It’s Okay To… be real

By Erin Dooley, Research Associate, Department of Electrical and Electronic Engineering

I’ve been enjoying this blog, and I think it’s such a good idea. It has been very thought-provoking, and I’ve been using ‘It’s okay’ just as a mantra when things don’t seem to go right. Not being much of a blog writer, I wrote a poem. I do think that maybe some ‘It’s okay’ poems and artwork from other members of staff would be great, especially since we’re coming up to one year of COVID, and I think that a lot of colleagues are more and more reflective.

It’s okay to rise and fall like the new circadian rhythm, beat, beat,
banging to a totally different drum

It’s okay to preen and pat that unruly coif, just at the front, appeasing the webcam gods,
hair washed last Tuesday (or maybe it was Monday?); a hairband, a hat, the filter of a sullen cat

It’s okay to shed a tear, mourn the lost year, the fear,
the fear of dying alone or forever wed to your mobile phone

It’s okay to skip a meal, or maybe eat more, at the table, off the floor,
imbibe before the flickering box, in greying pants and threadbare socks

It’s okay to let your polish chip, your morale to dip,
to love that one long hair growing above your lip

It’s okay to take comfort in unruly brows and frequent scowls,
avoid the outdoor space and crowds

It’s okay to find a different self, beneath the mask, to question all and ask, ask, ask ‘Why?’

And be sure to reply ‘It’s okay’.


It’s Okay To… ask for help

By Alicia O’Grady, Director of External Relations

I think it’s true to say that a lot of us are wired to avoid asking for help. There can be several reasons: perhaps we feel that there’s somebody worse off who needs the help more; and our culture in general can make us feel that asking for help is perceived as a sign of weakness.

In fact the opposite is true, because asking for help can be such a hard thing to do. It can also be a massive relief.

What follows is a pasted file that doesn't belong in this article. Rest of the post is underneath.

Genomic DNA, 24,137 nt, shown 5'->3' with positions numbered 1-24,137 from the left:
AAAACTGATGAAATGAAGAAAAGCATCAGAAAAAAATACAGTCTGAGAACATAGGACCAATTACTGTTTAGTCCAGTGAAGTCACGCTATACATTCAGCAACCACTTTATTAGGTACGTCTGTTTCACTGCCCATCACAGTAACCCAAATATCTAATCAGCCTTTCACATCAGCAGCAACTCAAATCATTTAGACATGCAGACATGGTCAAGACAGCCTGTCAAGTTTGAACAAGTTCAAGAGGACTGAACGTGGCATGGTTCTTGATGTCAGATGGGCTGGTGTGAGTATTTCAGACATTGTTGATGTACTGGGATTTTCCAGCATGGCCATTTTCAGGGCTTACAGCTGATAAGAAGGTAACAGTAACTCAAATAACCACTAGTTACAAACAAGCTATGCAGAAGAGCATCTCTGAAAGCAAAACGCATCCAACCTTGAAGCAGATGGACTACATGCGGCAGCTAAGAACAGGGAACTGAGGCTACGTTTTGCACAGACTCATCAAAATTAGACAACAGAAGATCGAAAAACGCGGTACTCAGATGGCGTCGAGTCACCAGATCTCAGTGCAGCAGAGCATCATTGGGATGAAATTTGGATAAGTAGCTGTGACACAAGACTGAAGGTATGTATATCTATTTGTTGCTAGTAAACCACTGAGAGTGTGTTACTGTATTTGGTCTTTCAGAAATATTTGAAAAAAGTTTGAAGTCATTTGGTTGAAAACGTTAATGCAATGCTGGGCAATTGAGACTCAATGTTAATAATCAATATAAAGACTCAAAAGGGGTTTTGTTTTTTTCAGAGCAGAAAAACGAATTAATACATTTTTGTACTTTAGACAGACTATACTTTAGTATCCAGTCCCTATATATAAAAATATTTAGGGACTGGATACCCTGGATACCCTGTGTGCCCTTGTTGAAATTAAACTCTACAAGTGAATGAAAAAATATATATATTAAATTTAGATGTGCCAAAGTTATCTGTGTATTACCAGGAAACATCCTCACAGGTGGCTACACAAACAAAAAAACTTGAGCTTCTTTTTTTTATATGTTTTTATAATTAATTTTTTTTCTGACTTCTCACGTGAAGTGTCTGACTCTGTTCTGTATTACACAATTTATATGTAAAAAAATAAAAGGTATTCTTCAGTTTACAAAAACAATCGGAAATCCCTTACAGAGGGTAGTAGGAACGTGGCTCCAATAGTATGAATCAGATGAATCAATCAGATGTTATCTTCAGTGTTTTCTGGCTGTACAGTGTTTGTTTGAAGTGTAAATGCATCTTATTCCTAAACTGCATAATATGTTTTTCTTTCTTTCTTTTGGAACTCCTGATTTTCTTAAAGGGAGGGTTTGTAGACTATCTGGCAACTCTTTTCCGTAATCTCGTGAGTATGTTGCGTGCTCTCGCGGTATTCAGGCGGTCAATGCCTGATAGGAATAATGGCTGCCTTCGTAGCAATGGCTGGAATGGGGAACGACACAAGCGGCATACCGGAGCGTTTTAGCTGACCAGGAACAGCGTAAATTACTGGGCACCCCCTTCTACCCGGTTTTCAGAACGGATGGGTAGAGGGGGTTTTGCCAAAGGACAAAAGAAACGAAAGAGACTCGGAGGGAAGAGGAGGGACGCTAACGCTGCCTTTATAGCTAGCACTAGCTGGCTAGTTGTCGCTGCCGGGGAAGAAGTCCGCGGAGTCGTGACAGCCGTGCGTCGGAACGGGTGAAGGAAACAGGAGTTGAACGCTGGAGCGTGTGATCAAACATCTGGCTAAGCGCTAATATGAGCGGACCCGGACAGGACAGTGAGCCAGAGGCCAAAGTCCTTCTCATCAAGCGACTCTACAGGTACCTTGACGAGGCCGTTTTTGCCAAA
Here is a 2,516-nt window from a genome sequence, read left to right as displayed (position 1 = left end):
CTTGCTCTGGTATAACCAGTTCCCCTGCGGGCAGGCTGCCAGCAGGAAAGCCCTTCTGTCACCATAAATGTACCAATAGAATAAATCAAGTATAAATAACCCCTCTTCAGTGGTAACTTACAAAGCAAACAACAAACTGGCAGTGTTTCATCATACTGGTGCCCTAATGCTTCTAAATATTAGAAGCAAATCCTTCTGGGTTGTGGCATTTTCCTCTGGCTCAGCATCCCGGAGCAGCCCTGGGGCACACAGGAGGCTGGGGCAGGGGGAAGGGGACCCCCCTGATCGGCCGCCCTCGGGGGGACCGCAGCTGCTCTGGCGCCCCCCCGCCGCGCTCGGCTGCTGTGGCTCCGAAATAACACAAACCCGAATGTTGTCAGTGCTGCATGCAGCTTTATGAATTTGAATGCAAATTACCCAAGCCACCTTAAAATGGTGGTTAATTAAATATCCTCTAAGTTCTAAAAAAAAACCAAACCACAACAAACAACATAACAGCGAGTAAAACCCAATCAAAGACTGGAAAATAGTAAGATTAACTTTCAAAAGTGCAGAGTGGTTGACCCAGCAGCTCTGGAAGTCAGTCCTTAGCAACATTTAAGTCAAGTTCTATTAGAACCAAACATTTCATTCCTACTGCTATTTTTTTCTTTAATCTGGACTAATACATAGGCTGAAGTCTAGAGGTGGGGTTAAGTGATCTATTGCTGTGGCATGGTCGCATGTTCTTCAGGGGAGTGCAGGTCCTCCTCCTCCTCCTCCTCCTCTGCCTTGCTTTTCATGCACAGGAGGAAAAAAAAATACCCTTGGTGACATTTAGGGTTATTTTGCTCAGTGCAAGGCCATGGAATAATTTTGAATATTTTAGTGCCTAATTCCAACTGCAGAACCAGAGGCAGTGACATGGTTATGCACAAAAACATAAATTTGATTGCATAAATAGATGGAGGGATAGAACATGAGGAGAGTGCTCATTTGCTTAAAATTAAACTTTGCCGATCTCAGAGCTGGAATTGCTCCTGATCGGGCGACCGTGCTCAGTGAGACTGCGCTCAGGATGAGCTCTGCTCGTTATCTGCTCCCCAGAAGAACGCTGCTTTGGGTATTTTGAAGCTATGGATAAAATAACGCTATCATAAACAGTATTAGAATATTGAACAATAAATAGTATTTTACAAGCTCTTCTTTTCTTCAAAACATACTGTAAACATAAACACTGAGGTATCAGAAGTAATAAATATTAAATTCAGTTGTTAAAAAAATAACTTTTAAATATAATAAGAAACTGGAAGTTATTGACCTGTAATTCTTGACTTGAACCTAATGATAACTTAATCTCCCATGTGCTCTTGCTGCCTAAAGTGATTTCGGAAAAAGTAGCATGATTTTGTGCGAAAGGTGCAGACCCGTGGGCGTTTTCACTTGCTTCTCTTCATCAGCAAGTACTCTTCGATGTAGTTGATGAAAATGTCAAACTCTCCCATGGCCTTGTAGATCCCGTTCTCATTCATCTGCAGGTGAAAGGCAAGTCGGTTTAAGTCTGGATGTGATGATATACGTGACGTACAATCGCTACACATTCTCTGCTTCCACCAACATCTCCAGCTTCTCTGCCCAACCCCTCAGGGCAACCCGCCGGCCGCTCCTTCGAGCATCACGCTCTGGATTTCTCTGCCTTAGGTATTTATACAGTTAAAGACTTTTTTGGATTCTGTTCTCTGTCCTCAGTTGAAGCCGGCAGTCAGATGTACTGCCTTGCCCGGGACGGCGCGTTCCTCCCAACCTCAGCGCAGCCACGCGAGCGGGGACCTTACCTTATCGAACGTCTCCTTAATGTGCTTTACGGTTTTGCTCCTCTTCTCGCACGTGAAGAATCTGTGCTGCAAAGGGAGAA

As staff members at the University, we’re really fortunate to be able to seek help via the Employee Assistance Programme (EAP). It’s important to know that you can use the EAP for a whole range of things including independent financial or legal advice, and of course, wellbeing and mental health support.

I took advantage of the EAP following the death of a family member. I realised that circumstances had left me at less than my best, and it was great to be able to offload to somebody who wasn’t involved. Also, when you’re dealing with emotional issues, it’s hard to step back and be objective, and I felt I needed a conversation to help give me some perspective.

Getting that perspective can help you reframe a situation in a way that makes it easier to cope, and can better equip you to help any other people who might be involved. In my case, we discussed some tools and techniques to help me tackle some difficult conversations with family members over practical matters. I came away with some good points, and some ideas that were useful in dealing with family tensions that, naturally, were worsened by everybody’s grief.

All of this enabled me to say to myself: ‘Okay, I’m not going crazy, and I can deal with this.’ That’s an incredibly useful thing.

Needless to say, you can find valuable help in a number of places; many of them are listed on a page on SharePoint. From my own experience, I can highly recommend the EAP. It gives you free, easy access to professional, expert advice and opinion, either online or on the phone.